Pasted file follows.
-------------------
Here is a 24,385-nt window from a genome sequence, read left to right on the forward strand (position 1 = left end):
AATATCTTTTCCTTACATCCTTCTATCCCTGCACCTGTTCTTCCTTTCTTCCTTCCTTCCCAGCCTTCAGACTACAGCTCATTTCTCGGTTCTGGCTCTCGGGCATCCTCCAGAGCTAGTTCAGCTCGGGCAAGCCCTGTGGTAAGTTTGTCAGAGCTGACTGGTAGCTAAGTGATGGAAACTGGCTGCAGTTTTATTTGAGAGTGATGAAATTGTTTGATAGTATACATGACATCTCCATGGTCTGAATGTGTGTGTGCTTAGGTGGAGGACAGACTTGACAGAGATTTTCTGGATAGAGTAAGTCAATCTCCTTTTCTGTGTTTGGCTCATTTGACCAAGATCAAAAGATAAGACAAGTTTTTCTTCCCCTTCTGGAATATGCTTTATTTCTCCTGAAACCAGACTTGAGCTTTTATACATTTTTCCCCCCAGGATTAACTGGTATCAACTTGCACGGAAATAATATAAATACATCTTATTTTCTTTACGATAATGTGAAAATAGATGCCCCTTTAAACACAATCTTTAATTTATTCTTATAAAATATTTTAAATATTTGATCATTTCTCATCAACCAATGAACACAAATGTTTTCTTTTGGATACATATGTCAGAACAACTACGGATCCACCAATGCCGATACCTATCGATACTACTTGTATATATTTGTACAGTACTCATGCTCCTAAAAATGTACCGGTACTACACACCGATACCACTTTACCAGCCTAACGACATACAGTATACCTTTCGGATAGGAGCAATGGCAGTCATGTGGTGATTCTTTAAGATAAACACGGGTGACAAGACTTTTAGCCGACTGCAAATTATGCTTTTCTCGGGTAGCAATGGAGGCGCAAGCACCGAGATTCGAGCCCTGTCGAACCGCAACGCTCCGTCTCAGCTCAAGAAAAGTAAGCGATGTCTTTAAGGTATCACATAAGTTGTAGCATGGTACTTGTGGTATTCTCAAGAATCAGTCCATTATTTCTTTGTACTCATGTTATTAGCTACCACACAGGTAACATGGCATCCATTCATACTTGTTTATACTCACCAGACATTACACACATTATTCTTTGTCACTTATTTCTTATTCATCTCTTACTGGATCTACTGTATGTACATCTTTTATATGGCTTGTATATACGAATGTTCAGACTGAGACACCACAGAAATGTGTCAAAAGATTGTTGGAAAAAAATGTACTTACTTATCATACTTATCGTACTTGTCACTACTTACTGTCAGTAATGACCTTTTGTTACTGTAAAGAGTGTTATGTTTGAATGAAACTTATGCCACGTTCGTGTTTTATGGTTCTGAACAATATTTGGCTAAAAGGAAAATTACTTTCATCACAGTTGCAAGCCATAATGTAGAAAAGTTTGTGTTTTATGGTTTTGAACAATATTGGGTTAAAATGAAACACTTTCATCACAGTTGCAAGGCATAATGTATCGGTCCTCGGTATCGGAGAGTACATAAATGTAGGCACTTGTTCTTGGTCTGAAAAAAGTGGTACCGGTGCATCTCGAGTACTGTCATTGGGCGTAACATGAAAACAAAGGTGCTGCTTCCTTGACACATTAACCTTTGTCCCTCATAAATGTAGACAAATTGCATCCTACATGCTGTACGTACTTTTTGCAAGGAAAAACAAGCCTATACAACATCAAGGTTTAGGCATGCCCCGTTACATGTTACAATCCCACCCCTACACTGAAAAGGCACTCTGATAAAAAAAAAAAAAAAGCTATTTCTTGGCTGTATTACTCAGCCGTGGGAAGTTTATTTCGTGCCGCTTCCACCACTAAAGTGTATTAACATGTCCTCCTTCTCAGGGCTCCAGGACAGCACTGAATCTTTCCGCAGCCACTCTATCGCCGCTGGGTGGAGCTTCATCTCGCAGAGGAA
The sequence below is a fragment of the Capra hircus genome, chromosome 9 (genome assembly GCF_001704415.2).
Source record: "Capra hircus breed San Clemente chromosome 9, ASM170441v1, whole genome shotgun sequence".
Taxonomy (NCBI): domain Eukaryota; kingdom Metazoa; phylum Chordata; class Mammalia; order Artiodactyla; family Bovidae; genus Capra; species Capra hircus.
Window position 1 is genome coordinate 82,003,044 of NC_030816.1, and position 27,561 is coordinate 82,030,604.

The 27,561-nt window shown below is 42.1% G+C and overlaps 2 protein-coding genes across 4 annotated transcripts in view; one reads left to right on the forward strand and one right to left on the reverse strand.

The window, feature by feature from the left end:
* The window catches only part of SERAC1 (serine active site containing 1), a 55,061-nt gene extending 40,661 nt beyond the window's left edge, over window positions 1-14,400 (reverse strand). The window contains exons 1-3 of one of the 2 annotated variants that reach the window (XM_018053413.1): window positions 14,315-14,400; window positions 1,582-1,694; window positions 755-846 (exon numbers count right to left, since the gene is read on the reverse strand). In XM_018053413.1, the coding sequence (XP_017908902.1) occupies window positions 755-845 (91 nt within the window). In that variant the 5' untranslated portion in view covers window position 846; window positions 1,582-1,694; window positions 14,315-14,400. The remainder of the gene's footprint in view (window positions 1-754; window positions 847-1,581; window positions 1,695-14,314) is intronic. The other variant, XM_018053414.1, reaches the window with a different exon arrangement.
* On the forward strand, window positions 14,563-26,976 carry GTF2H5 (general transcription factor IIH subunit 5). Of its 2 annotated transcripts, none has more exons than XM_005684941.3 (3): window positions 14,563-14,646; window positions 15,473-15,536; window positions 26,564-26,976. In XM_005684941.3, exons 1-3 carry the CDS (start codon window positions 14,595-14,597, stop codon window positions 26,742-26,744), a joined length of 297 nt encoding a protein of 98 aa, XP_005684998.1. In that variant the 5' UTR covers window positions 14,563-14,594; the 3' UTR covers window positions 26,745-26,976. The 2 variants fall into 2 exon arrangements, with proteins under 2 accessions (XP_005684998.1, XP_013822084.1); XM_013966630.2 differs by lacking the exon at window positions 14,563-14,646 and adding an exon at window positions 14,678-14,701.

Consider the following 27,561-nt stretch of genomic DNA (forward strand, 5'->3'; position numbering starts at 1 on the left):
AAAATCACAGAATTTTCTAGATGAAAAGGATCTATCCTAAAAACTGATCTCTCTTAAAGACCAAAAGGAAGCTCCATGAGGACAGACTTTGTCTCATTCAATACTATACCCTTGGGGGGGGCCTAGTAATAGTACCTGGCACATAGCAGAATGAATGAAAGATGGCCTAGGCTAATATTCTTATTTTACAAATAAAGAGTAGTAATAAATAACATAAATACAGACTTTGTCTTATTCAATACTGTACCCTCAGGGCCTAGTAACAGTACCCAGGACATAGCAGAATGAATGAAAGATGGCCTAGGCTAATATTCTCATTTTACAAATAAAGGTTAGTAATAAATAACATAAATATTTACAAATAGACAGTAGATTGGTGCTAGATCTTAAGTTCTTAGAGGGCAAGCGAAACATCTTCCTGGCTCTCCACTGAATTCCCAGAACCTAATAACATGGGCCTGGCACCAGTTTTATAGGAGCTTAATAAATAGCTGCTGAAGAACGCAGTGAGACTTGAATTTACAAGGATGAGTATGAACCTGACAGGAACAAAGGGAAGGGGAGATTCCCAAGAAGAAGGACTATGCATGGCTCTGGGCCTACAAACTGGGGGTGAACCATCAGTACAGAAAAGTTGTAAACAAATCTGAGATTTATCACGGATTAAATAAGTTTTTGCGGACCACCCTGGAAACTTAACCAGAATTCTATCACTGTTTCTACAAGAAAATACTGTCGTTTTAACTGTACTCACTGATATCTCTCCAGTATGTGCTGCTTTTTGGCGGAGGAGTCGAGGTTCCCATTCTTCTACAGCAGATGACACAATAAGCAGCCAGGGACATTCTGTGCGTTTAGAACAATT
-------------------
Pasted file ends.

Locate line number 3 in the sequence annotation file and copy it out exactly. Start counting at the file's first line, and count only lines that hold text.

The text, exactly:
The sequence below is a fragment of the Capra hircus genome, chromosome 9 (genome assembly GCF_001704415.2).